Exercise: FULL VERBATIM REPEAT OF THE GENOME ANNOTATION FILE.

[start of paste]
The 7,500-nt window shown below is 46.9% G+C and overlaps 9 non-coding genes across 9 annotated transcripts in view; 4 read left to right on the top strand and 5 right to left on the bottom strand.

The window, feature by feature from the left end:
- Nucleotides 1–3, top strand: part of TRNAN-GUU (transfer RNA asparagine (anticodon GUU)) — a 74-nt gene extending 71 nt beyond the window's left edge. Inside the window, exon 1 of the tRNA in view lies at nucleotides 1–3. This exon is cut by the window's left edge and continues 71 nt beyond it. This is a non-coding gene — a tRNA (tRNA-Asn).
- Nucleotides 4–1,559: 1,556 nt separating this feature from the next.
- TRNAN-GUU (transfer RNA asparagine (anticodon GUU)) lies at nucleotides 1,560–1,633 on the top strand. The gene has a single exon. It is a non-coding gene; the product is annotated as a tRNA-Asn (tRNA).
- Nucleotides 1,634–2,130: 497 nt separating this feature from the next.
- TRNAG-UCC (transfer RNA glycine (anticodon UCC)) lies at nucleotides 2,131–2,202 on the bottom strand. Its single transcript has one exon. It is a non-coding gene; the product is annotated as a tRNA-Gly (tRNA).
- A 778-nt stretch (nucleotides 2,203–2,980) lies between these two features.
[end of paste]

The 7,500-nt window shown below is 46.9% G+C and overlaps 9 non-coding genes across 9 annotated transcripts in view; 4 read left to right on the top strand and 5 right to left on the bottom strand.

The window, feature by feature from the left end:
- Nucleotides 1–3, top strand: part of TRNAN-GUU (transfer RNA asparagine (anticodon GUU)) — a 74-nt gene extending 71 nt beyond the window's left edge. Inside the window, exon 1 of the tRNA in view lies at nucleotides 1–3. This exon is cut by the window's left edge and continues 71 nt beyond it. This is a non-coding gene — a tRNA (tRNA-Asn).
- Nucleotides 4–1,559: 1,556 nt separating this feature from the next.
- TRNAN-GUU (transfer RNA asparagine (anticodon GUU)) lies at nucleotides 1,560–1,633 on the top strand. The gene has a single exon. It is a non-coding gene; the product is annotated as a tRNA-Asn (tRNA).
- Nucleotides 1,634–2,130: 497 nt separating this feature from the next.
- TRNAG-UCC (transfer RNA glycine (anticodon UCC)) lies at nucleotides 2,131–2,202 on the bottom strand. Its single transcript has one exon. It is a non-coding gene; the product is annotated as a tRNA-Gly (tRNA).
- A 778-nt stretch (nucleotides 2,203–2,980) lies between these two features.